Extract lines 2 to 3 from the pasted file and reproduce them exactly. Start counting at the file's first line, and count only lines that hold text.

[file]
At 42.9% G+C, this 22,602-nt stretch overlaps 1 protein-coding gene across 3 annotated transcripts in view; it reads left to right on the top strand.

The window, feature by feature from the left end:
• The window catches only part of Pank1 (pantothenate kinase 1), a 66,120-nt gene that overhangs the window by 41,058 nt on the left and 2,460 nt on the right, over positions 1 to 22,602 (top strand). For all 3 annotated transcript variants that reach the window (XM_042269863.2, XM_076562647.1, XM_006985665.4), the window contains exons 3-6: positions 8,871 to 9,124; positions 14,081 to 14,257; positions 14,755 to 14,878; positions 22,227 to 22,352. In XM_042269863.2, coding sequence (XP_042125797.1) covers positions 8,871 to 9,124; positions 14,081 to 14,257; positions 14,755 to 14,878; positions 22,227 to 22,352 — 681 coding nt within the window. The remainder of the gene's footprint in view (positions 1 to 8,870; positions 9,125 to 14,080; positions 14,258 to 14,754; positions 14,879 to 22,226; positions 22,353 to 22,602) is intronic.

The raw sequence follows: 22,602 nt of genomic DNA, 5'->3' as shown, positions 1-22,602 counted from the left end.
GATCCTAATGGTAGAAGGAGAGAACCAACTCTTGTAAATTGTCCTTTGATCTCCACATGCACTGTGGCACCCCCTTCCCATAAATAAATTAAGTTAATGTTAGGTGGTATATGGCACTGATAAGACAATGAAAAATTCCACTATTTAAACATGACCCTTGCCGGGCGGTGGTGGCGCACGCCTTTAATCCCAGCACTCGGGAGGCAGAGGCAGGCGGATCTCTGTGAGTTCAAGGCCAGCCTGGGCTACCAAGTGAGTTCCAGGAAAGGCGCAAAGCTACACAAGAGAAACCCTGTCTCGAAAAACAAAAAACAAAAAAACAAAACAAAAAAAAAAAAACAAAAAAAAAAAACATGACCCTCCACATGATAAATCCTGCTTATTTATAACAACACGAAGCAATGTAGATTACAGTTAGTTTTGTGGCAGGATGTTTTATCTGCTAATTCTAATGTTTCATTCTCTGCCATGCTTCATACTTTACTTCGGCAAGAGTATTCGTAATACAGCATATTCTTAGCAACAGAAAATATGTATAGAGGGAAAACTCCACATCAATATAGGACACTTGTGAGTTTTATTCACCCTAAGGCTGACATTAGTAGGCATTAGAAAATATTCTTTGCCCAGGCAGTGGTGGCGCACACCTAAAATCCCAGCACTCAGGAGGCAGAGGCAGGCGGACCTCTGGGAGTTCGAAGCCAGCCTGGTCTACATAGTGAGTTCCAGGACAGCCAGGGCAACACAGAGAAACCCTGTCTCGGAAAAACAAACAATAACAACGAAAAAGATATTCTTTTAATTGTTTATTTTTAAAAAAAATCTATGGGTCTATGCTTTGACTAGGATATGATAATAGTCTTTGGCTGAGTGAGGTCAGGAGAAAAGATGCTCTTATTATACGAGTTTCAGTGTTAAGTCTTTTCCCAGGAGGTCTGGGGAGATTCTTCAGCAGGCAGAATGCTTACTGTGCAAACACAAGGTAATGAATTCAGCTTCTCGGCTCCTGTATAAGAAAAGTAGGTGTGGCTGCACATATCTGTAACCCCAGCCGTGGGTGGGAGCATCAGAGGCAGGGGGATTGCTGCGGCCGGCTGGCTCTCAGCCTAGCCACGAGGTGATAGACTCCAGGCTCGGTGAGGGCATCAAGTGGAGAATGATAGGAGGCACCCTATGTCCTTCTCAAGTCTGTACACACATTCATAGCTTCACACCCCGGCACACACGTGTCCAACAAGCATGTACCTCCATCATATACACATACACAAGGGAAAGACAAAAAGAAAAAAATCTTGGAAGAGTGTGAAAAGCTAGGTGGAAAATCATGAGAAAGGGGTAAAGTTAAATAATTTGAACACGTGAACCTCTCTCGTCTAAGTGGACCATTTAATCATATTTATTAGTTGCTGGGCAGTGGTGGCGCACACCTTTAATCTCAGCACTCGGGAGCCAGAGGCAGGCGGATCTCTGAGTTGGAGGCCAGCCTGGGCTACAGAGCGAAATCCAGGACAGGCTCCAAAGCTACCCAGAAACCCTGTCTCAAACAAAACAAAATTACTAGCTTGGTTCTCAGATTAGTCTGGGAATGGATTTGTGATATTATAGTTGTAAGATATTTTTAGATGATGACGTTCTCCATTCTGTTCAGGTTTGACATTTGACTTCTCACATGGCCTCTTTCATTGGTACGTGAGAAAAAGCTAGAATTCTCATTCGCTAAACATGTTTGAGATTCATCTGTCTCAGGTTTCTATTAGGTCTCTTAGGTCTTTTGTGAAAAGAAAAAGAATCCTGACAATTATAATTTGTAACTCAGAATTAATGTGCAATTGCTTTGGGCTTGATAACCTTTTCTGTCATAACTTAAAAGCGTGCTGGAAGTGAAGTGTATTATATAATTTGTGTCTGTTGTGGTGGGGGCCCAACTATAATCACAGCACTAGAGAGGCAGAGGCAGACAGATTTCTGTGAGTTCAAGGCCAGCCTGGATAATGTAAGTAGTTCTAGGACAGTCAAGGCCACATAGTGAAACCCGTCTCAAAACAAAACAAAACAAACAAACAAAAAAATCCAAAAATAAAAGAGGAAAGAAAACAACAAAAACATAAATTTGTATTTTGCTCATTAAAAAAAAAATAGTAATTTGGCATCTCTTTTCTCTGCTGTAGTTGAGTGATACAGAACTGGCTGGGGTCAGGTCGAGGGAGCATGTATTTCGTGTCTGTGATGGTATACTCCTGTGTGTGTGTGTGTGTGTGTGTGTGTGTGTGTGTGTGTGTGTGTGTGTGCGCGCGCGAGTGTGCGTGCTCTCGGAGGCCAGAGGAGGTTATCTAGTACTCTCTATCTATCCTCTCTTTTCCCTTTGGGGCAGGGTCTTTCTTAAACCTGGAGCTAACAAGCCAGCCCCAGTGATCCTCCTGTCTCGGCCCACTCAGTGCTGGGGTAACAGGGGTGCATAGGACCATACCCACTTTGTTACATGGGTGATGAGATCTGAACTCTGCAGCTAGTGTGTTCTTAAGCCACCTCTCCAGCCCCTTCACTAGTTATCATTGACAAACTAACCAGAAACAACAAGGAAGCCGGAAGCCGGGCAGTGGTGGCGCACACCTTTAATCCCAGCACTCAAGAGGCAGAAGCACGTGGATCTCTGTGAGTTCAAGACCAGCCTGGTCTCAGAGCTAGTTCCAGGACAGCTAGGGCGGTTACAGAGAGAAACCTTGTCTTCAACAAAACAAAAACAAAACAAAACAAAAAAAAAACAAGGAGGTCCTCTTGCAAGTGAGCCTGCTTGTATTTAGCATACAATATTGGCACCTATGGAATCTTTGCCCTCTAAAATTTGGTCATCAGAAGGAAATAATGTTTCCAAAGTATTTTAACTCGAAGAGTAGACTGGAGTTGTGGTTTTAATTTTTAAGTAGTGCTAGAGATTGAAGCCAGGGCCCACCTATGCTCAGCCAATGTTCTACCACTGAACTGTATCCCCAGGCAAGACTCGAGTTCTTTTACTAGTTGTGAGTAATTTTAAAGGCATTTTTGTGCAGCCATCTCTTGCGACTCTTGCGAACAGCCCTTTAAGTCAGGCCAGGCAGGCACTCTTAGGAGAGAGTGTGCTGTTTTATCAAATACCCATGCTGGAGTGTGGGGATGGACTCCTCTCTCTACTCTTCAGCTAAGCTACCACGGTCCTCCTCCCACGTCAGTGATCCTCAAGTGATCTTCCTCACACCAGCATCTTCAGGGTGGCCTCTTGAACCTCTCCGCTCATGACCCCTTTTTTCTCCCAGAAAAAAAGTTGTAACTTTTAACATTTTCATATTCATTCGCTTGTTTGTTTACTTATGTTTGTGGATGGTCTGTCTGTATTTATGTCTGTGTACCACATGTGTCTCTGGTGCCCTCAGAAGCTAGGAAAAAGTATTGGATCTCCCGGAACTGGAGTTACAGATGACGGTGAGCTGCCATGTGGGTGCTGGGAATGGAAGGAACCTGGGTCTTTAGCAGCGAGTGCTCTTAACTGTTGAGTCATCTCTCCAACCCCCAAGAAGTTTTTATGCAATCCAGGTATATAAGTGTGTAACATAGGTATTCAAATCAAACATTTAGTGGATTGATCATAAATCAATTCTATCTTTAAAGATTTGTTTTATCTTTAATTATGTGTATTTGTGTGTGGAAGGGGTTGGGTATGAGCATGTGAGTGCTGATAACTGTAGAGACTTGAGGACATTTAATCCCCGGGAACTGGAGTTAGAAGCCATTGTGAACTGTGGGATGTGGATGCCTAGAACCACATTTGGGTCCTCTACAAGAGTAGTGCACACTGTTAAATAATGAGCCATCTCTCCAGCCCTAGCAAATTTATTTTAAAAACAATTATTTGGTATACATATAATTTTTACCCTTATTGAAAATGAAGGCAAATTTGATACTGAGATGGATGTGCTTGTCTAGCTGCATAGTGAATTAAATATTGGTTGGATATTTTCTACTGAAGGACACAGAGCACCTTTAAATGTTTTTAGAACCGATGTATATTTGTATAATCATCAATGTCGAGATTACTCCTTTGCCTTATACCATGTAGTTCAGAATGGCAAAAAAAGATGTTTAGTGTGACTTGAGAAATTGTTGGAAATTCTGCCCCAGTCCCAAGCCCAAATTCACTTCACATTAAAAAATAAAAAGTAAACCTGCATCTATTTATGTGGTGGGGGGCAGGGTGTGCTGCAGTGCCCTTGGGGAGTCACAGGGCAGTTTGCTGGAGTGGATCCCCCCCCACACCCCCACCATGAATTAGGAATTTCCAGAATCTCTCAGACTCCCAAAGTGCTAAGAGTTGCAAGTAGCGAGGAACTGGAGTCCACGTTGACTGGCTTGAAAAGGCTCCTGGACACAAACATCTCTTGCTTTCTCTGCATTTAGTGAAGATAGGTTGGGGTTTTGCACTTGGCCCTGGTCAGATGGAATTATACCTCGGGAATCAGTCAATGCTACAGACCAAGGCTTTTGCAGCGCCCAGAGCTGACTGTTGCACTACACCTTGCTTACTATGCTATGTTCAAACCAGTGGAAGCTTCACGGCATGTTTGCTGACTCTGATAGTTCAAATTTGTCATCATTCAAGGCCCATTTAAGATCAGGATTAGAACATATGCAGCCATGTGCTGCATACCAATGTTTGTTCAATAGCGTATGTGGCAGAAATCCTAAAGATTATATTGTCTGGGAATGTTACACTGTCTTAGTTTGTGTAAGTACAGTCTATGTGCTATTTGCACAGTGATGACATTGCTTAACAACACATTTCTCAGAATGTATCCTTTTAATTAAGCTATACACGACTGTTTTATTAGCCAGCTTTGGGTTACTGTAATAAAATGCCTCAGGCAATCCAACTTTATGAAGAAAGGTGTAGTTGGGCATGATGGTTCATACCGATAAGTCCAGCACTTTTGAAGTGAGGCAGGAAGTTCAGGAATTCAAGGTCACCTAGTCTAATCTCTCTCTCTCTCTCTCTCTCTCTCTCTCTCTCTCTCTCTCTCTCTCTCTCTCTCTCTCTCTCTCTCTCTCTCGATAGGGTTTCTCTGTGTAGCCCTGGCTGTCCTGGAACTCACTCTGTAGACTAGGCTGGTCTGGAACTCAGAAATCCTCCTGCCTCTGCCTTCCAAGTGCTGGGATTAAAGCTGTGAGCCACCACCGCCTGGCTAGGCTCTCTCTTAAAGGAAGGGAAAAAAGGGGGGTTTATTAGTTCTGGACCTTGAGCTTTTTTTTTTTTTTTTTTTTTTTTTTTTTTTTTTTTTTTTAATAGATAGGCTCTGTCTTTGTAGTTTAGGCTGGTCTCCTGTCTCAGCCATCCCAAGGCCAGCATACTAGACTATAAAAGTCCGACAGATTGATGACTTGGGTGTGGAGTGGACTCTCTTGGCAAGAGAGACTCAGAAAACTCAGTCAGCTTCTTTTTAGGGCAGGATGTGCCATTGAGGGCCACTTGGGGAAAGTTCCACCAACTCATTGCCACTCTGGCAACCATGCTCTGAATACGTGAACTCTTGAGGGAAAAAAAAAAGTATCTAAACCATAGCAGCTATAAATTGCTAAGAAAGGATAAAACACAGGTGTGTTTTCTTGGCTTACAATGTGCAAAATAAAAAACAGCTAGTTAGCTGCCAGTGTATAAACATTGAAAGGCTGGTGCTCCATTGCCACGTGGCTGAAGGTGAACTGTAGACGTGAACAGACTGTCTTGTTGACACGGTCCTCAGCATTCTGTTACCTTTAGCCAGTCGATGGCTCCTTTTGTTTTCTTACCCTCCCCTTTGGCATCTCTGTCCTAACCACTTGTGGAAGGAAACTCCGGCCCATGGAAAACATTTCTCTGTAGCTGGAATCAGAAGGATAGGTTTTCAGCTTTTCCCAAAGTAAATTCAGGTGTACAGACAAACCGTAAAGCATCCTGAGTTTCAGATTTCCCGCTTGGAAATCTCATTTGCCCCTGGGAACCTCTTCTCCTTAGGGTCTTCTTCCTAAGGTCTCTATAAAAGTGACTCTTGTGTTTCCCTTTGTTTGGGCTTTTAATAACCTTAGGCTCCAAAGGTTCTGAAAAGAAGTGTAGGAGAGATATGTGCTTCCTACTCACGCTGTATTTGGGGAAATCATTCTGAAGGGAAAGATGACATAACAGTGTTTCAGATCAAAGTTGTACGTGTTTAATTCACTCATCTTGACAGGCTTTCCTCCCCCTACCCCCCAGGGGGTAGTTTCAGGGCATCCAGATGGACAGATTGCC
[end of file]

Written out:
The window, feature by feature from the left end:
• The window catches only part of Pank1 (pantothenate kinase 1), a 66,120-nt gene that overhangs the window by 41,058 nt on the left and 2,460 nt on the right, over positions 1 to 22,602 (top strand). For all 3 annotated transcript variants that reach the window (XM_042269863.2, XM_076562647.1, XM_006985665.4), the window contains exons 3-6: positions 8,871 to 9,124; positions 14,081 to 14,257; positions 14,755 to 14,878; positions 22,227 to 22,352. In XM_042269863.2, coding sequence (XP_042125797.1) covers positions 8,871 to 9,124; positions 14,081 to 14,257; positions 14,755 to 14,878; positions 22,227 to 22,352 — 681 coding nt within the window. The remainder of the gene's footprint in view (positions 1 to 8,870; positions 9,125 to 14,080; positions 14,258 to 14,754; positions 14,879 to 22,226; positions 22,353 to 22,602) is intronic.